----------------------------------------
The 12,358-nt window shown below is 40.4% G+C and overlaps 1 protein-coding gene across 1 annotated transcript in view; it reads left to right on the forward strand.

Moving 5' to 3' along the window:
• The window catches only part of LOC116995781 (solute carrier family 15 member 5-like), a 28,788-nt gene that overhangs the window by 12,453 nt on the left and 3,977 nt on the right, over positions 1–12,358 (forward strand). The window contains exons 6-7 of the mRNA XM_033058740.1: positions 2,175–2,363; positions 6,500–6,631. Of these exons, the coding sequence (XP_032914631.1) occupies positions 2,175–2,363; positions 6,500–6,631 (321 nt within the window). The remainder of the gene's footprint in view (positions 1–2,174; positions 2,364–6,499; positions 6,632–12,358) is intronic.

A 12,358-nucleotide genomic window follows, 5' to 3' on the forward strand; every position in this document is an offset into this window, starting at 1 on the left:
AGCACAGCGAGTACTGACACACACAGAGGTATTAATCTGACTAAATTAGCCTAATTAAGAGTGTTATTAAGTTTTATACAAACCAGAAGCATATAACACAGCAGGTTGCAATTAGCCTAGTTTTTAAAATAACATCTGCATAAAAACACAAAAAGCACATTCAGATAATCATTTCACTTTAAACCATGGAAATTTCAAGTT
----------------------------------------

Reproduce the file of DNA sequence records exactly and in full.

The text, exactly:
The 12,358-nt window shown below is 40.4% G+C and overlaps 1 protein-coding gene across 1 annotated transcript in view; it reads left to right on the forward strand.

Moving 5' to 3' along the window:
• The window catches only part of LOC116995781 (solute carrier family 15 member 5-like), a 28,788-nt gene that overhangs the window by 12,453 nt on the left and 3,977 nt on the right, over positions 1–12,358 (forward strand). The window contains exons 6-7 of the mRNA XM_033058740.1: positions 2,175–2,363; positions 6,500–6,631. Of these exons, the coding sequence (XP_032914631.1) occupies positions 2,175–2,363; positions 6,500–6,631 (321 nt within the window). The remainder of the gene's footprint in view (positions 1–2,174; positions 2,364–6,499; positions 6,632–12,358) is intronic.

A 12,358-nucleotide genomic window follows, 5' to 3' on the forward strand; every position in this document is an offset into this window, starting at 1 on the left:
AGCACAGCGAGTACTGACACACACAGAGGTATTAATCTGACTAAATTAGCCTAATTAAGAGTGTTATTAAGTTTTATACAAACCAGAAGCATATAACACAGCAGGTTGCAATTAGCCTAGTTTTTAAAATAACATCTGCATAAAAACACAAAAAGCACATTCAGATAATCATTTCACTTTAAACCATGGAAATTTCAAGTT